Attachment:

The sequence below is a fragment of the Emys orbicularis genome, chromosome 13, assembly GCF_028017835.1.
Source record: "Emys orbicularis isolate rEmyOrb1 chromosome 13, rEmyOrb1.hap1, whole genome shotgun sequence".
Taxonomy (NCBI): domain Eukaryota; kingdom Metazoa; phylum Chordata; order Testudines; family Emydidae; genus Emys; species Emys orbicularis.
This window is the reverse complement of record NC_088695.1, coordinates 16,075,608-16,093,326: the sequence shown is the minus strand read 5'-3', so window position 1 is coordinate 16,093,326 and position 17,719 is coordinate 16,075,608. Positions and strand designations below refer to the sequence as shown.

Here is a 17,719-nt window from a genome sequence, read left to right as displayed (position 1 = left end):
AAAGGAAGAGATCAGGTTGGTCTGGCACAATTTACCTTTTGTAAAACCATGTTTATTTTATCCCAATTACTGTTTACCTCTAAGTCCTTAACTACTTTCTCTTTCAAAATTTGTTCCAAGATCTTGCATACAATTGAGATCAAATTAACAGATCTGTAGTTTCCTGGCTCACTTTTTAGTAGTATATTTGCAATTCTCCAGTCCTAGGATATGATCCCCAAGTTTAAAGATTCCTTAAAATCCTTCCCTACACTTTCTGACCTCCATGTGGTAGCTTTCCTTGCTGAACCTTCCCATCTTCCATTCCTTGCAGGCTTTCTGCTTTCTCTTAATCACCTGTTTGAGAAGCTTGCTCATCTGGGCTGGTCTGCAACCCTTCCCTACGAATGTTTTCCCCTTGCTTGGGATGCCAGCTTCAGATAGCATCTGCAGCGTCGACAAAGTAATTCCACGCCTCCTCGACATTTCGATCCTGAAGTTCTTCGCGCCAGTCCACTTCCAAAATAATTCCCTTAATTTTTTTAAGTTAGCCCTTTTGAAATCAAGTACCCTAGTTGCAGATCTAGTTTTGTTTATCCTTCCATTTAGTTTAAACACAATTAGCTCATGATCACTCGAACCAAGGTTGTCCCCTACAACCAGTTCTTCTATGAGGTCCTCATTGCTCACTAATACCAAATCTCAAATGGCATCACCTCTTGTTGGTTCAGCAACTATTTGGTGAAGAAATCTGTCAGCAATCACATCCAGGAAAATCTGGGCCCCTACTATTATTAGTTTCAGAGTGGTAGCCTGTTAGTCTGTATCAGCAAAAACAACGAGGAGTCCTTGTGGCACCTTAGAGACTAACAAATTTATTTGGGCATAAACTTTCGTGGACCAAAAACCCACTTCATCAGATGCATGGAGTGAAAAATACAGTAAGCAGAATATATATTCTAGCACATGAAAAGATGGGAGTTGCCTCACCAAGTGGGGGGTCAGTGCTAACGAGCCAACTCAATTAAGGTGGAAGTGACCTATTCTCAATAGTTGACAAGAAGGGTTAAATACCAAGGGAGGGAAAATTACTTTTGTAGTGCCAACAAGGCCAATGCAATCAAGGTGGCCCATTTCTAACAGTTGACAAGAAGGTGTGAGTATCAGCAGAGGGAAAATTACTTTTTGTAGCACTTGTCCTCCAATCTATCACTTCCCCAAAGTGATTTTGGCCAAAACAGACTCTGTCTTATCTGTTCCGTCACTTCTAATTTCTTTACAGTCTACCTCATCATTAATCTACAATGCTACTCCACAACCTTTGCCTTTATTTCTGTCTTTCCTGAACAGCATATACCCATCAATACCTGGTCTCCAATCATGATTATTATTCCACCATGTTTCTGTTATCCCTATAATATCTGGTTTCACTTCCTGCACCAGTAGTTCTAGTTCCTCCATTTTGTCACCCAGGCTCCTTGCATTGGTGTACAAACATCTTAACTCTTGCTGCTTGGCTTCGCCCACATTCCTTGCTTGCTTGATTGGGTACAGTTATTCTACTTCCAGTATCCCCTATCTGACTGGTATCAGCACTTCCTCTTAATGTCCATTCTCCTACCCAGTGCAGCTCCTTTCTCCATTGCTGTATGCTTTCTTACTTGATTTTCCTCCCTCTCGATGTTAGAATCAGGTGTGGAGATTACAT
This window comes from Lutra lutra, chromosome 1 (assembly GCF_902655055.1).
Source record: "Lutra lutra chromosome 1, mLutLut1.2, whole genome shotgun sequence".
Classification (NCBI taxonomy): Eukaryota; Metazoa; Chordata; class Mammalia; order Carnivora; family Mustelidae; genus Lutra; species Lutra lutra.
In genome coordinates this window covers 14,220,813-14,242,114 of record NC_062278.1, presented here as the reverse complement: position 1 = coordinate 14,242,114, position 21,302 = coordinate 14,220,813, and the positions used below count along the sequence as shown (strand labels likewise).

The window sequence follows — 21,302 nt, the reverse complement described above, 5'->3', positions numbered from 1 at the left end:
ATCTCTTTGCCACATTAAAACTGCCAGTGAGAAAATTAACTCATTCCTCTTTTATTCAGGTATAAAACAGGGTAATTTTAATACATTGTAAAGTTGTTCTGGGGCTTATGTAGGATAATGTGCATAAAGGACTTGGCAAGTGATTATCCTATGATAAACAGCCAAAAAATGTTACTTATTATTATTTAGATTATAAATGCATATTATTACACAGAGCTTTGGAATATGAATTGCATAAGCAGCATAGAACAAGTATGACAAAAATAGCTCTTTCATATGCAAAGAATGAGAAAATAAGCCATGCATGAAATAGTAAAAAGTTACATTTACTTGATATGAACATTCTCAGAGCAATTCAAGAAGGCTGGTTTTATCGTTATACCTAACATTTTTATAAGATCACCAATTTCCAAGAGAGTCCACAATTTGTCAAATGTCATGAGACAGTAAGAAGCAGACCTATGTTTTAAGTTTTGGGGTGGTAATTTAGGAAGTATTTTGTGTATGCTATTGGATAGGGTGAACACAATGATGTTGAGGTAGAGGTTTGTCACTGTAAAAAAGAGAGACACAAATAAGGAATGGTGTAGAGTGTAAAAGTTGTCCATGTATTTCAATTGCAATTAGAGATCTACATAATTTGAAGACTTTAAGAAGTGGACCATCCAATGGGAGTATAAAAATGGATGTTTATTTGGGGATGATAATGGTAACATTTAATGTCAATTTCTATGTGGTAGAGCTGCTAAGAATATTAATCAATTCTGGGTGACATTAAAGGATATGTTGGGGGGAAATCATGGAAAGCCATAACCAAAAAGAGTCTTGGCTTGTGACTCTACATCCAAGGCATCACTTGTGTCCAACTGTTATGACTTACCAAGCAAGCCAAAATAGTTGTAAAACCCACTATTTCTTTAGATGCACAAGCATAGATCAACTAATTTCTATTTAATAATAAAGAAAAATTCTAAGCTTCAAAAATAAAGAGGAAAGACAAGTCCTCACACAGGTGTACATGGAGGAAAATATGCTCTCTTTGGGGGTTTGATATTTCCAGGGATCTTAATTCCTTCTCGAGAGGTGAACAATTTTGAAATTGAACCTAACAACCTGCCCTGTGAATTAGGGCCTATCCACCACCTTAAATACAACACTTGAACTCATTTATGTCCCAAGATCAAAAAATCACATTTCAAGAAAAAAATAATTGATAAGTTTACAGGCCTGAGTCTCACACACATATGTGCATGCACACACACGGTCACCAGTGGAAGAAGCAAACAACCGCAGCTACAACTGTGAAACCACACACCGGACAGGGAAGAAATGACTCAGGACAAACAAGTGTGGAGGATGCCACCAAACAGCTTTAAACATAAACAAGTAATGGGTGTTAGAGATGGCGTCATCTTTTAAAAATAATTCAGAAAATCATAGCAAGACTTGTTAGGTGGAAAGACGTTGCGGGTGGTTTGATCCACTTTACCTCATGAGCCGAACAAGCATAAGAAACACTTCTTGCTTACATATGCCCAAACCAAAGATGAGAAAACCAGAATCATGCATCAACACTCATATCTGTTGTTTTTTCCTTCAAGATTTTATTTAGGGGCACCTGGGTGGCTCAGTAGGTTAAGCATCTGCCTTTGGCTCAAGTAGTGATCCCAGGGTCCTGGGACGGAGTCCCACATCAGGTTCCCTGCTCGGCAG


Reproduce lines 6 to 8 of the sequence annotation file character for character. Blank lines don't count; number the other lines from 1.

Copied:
AAAGGAAGAGATCAGGTTGGTCTGGCACAATTTACCTTTTGTAAAACCATGTTTATTTTATCCCAATTACTGTTTACCTCTAAGTCCTTAACTACTTTCTCTTTCAAAATTTGTTCCAAGATCTTGCATACAATTGAGATCAAATTAACAGATCTGTAGTTTCCTGGCTCACTTTTTAGTAGTATATTTGCAATTCTCCAGTCCTAGGATATGATCCCCAAGTTTAAAGATTCCTTAAAATCCTTCCCTACACTTTCTGACCTCCATGTGGTAGCTTTCCTTGCTGAACCTTCCCATCTTCCATTCCTTGCAGGCTTTCTGCTTTCTCTTAATCACCTGTTTGAGAAGCTTGCTCATCTGGGCTGGTCTGCAACCCTTCCCTACGAATGTTTTCCCCTTGCTTGGGATGCCAGCTTCAGATAGCATCTGCAGCGTCGACAAAGTAATTCCACGCCTCCTCGACATTTCGATCCTGAAGTTCTTCGCGCCAGTCCACTTCCAAAATAATTCCCTTAATTTTTTTAAGTTAGCCCTTTTGAAATCAAGTACCCTAGTTGCAGATCTAGTTTTGTTTATCCTTCCATTTAGTTTAAACACAATTAGCTCATGATCACTCGAACCAAGGTTGTCCCCTACAACCAGTTCTTCTATGAGGTCCTCATTGCTCACTAATACCAAATCTCAAATGGCATCACCTCTTGTTGGTTCAGCAACTATTTGGTGAAGAAATCTGTCAGCAATCACATCCAGGAAAATCTGGGCCCCTACTATTATTAGTTTCAGAGTGGTAGCCTGTTAGTCTGTATCAGCAAAAACAACGAGGAGTCCTTGTGGCACCTTAGAGACTAACAAATTTATTTGGGCATAAACTTTCGTGGACCAAAAACCCACTTCATCAGATGCATGGAGTGAAAAATACAGTAAGCAGAATATATATTCTAGCACATGAAAAGATGGGAGTTGCCTCACCAAGTGGGGGGTCAGTGCTAACGAGCCAACTCAATTAAGGTGGAAGTGACCTATTCTCAATAGTTGACAAGAAGGGTTAAATACCAAGGGAGGGAAAATTACTTTTGTAGTGCCAACAAGGCCAATGCAATCAAGGTGGCCCATTTCTAACAGTTGACAAGAAGGTGTGAGTATCAGCAGAGGGAAAATTACTTTTTGTAGCACTTGTCCTCCAATCTATCACTTCCCCAAAGTGATTTTGGCCAAAACAGACTCTGTCTTATCTGTTCCGTCACTTCTAATTTCTTTACAGTCTACCTCATCATTAATCTACAATGCTACTCCACAACCTTTGCCTTTATTTCTGTCTTTCCTGAACAGCATATACCCATCAATACCTGGTCTCCAATCATGATTATTATTCCACCATGTTTCTGTTATCCCTATAATATCTGGTTTCACTTCCTGCACCAGTAGTTCTAGTTCCTCCATTTTGTCACCCAGGCTCCTTGCATTGGTGTACAAACATCTTAACTCTTGCTGCTTGGCTTCGCCCACATTCCTTGCTTGCTTGATTGGGTACAGTTATTCTACTTCCAGTATCCCCTATCTGACTGGTATCAGCACTTCCTCTTAATGTCCATTCTCCTACCCAGTGCAGCTCCTTTCTCCATTGCTGTATGCTTTCTTACTTGATTTTCCTCCCTCTCGATGTTAGAATCAGGTGTGGAGATTACAT
This window comes from Lutra lutra, chromosome 1 (assembly GCF_902655055.1).
Source record: "Lutra lutra chromosome 1, mLutLut1.2, whole genome shotgun sequence".